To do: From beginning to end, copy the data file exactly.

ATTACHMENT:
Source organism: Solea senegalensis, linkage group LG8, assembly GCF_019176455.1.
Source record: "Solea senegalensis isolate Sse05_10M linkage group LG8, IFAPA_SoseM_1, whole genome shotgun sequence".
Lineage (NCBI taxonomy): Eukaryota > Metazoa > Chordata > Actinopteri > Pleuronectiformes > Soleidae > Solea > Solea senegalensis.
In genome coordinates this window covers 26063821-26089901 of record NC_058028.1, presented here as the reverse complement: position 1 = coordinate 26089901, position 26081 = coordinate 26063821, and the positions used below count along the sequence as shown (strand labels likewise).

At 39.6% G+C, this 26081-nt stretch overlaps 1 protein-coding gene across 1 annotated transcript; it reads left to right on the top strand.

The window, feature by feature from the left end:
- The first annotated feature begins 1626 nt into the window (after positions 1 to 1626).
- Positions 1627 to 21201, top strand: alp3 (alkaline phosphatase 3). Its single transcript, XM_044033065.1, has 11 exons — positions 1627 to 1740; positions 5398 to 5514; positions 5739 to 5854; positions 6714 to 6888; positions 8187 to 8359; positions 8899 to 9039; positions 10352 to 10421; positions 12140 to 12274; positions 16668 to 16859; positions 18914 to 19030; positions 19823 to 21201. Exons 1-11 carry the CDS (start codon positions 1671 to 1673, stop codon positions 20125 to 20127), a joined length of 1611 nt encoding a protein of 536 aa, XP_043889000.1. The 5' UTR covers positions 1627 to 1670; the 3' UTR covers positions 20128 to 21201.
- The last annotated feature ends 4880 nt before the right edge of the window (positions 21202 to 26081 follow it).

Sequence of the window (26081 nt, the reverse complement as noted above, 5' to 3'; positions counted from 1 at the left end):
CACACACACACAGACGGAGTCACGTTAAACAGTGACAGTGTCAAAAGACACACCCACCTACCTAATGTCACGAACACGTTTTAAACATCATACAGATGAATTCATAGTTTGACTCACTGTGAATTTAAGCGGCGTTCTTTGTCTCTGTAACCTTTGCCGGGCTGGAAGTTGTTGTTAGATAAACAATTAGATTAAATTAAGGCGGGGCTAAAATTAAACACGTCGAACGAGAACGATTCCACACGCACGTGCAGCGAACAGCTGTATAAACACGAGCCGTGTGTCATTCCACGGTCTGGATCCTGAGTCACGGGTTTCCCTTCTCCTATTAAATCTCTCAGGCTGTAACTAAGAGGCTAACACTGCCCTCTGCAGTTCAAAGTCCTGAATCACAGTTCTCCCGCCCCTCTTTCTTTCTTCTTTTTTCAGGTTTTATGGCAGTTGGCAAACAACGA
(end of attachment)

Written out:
Source organism: Solea senegalensis, linkage group LG8, assembly GCF_019176455.1.
Source record: "Solea senegalensis isolate Sse05_10M linkage group LG8, IFAPA_SoseM_1, whole genome shotgun sequence".
Lineage (NCBI taxonomy): Eukaryota > Metazoa > Chordata > Actinopteri > Pleuronectiformes > Soleidae > Solea > Solea senegalensis.
In genome coordinates this window covers 26063821-26089901 of record NC_058028.1, presented here as the reverse complement: position 1 = coordinate 26089901, position 26081 = coordinate 26063821, and the positions used below count along the sequence as shown (strand labels likewise).

At 39.6% G+C, this 26081-nt stretch overlaps 1 protein-coding gene across 1 annotated transcript; it reads left to right on the top strand.

The window, feature by feature from the left end:
- The first annotated feature begins 1626 nt into the window (after positions 1 to 1626).
- Positions 1627 to 21201, top strand: alp3 (alkaline phosphatase 3). Its single transcript, XM_044033065.1, has 11 exons — positions 1627 to 1740; positions 5398 to 5514; positions 5739 to 5854; positions 6714 to 6888; positions 8187 to 8359; positions 8899 to 9039; positions 10352 to 10421; positions 12140 to 12274; positions 16668 to 16859; positions 18914 to 19030; positions 19823 to 21201. Exons 1-11 carry the CDS (start codon positions 1671 to 1673, stop codon positions 20125 to 20127), a joined length of 1611 nt encoding a protein of 536 aa, XP_043889000.1. The 5' UTR covers positions 1627 to 1670; the 3' UTR covers positions 20128 to 21201.
- The last annotated feature ends 4880 nt before the right edge of the window (positions 21202 to 26081 follow it).

Sequence of the window (26081 nt, the reverse complement as noted above, 5' to 3'; positions counted from 1 at the left end):
CACACACACACAGACGGAGTCACGTTAAACAGTGACAGTGTCAAAAGACACACCCACCTACCTAATGTCACGAACACGTTTTAAACATCATACAGATGAATTCATAGTTTGACTCACTGTGAATTTAAGCGGCGTTCTTTGTCTCTGTAACCTTTGCCGGGCTGGAAGTTGTTGTTAGATAAACAATTAGATTAAATTAAGGCGGGGCTAAAATTAAACACGTCGAACGAGAACGATTCCACACGCACGTGCAGCGAACAGCTGTATAAACACGAGCCGTGTGTCATTCCACGGTCTGGATCCTGAGTCACGGGTTTCCCTTCTCCTATTAAATCTCTCAGGCTGTAACTAAGAGGCTAACACTGCCCTCTGCAGTTCAAAGTCCTGAATCACAGTTCTCCCGCCCCTCTTTCTTTCTTCTTTTTTCAGGTTTTATGGCAGTTGGCAAACAACGA